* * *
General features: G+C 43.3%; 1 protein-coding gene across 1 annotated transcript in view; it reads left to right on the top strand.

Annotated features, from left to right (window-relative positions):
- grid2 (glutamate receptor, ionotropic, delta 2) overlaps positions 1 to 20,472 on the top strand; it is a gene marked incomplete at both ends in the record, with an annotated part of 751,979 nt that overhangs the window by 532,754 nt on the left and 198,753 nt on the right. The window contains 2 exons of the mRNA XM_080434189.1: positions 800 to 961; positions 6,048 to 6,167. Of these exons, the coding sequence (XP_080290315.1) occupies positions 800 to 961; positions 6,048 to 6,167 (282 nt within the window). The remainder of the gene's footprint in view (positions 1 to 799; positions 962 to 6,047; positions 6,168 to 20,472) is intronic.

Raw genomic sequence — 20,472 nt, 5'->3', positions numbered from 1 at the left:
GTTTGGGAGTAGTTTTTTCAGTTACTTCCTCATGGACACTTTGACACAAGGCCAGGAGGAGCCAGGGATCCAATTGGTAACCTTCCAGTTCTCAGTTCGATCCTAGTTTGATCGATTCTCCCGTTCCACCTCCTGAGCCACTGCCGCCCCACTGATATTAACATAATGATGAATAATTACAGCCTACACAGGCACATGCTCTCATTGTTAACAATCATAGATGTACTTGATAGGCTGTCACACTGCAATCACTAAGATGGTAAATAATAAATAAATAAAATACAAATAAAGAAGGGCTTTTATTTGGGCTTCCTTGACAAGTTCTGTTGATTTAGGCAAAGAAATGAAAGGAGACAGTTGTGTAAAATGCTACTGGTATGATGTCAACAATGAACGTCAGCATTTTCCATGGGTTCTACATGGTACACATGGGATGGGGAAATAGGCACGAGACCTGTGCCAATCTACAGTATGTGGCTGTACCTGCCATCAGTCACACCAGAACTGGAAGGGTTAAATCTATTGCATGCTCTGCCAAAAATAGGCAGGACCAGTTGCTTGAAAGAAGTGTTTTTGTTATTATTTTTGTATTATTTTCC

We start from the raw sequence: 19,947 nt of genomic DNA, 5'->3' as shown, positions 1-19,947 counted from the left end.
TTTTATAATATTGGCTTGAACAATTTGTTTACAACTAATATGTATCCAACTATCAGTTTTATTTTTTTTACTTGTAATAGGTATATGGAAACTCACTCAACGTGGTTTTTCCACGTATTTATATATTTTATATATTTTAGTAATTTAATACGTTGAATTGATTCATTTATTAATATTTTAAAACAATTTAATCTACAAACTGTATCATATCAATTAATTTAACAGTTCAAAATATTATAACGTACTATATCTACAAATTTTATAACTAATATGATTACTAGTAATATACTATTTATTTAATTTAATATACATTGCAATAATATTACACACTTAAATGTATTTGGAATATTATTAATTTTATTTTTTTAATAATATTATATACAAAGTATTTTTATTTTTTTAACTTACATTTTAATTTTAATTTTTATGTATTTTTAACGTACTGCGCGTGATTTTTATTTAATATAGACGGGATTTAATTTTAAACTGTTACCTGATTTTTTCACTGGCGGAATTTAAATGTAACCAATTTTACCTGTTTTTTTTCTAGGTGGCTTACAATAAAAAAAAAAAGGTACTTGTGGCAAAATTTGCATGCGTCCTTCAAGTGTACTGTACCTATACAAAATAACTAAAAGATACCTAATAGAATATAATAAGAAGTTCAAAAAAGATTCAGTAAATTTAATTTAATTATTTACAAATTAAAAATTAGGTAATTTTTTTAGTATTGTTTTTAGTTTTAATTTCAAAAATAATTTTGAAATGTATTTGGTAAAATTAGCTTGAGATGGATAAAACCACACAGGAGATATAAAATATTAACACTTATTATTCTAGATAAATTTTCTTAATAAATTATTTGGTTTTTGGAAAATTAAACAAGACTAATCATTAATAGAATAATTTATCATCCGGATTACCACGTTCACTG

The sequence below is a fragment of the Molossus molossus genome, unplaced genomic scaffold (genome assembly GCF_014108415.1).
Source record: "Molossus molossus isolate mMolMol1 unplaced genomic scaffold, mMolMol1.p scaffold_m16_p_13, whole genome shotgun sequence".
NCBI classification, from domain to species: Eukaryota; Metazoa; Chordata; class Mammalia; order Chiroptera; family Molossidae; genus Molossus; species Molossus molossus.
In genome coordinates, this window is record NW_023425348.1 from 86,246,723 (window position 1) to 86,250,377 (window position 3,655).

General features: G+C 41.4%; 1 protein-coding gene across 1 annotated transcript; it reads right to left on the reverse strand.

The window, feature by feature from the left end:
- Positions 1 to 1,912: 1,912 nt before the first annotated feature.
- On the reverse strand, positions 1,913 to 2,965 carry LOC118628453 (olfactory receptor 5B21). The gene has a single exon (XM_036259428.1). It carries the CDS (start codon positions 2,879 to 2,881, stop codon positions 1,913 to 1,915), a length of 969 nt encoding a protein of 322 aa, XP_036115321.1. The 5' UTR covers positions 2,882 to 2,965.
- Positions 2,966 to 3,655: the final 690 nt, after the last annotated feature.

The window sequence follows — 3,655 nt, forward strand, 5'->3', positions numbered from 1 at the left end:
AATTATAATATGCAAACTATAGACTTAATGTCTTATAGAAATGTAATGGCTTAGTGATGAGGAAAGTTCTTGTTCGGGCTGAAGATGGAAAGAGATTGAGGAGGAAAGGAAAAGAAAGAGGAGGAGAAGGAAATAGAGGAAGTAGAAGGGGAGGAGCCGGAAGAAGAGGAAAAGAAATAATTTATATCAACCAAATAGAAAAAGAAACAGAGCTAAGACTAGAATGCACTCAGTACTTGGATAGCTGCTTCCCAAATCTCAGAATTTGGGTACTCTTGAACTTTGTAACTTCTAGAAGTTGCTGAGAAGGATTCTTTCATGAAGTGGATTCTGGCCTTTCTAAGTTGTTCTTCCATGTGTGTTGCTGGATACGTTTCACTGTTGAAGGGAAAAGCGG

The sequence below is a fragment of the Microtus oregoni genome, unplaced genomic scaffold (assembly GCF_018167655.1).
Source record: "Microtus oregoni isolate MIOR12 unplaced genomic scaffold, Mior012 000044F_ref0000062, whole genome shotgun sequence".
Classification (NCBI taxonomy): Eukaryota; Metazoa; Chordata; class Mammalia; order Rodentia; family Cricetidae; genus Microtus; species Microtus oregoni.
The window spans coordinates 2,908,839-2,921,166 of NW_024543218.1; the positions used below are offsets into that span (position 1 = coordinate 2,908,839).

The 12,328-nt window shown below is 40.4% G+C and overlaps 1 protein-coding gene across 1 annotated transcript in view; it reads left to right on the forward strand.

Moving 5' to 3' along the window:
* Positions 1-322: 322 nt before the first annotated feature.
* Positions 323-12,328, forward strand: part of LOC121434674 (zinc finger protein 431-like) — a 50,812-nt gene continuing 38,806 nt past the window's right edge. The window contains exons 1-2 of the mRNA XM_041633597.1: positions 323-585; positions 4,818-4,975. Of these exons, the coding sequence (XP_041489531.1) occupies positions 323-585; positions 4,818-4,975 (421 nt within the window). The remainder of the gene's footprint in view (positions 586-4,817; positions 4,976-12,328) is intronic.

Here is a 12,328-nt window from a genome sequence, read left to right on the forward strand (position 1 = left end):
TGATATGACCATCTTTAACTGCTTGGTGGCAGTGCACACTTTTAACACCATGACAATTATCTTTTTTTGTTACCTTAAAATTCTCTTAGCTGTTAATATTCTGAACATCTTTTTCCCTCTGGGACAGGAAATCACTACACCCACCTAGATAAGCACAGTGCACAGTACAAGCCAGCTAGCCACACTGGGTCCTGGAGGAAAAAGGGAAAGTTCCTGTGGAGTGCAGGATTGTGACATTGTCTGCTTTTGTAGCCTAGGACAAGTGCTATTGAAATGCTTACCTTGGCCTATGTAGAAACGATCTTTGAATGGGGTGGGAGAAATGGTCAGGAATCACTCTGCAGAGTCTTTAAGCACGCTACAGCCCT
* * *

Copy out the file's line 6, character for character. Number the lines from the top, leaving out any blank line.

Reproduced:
We start from the raw sequence: 19,947 nt of genomic DNA, 5'->3' as shown, positions 1-19,947 counted from the left end.